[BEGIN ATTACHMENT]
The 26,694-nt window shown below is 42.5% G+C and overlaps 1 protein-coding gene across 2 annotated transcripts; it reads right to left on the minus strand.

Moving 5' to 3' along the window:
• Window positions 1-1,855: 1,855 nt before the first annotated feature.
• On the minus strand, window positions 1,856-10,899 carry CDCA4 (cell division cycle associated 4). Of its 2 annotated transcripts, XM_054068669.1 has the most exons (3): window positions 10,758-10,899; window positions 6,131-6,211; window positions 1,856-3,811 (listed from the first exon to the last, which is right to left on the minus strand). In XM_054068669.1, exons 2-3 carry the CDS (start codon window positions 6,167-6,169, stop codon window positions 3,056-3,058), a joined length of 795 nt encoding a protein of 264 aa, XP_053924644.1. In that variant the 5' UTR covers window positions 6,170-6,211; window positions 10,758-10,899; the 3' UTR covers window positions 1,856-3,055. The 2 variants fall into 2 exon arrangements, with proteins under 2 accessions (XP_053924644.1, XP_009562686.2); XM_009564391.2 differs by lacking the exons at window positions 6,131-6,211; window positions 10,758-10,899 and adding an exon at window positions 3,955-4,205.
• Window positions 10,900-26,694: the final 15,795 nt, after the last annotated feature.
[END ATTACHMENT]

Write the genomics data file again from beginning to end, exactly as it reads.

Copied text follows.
The 26,694-nt window shown below is 42.5% G+C and overlaps 1 protein-coding gene across 2 annotated transcripts; it reads right to left on the minus strand.

Moving 5' to 3' along the window:
• Window positions 1-1,855: 1,855 nt before the first annotated feature.
• On the minus strand, window positions 1,856-10,899 carry CDCA4 (cell division cycle associated 4). Of its 2 annotated transcripts, XM_054068669.1 has the most exons (3): window positions 10,758-10,899; window positions 6,131-6,211; window positions 1,856-3,811 (listed from the first exon to the last, which is right to left on the minus strand). In XM_054068669.1, exons 2-3 carry the CDS (start codon window positions 6,167-6,169, stop codon window positions 3,056-3,058), a joined length of 795 nt encoding a protein of 264 aa, XP_053924644.1. In that variant the 5' UTR covers window positions 6,170-6,211; window positions 10,758-10,899; the 3' UTR covers window positions 1,856-3,055. The 2 variants fall into 2 exon arrangements, with proteins under 2 accessions (XP_053924644.1, XP_009562686.2); XM_009564391.2 differs by lacking the exons at window positions 6,131-6,211; window positions 10,758-10,899 and adding an exon at window positions 3,955-4,205.
• Window positions 10,900-26,694: the final 15,795 nt, after the last annotated feature.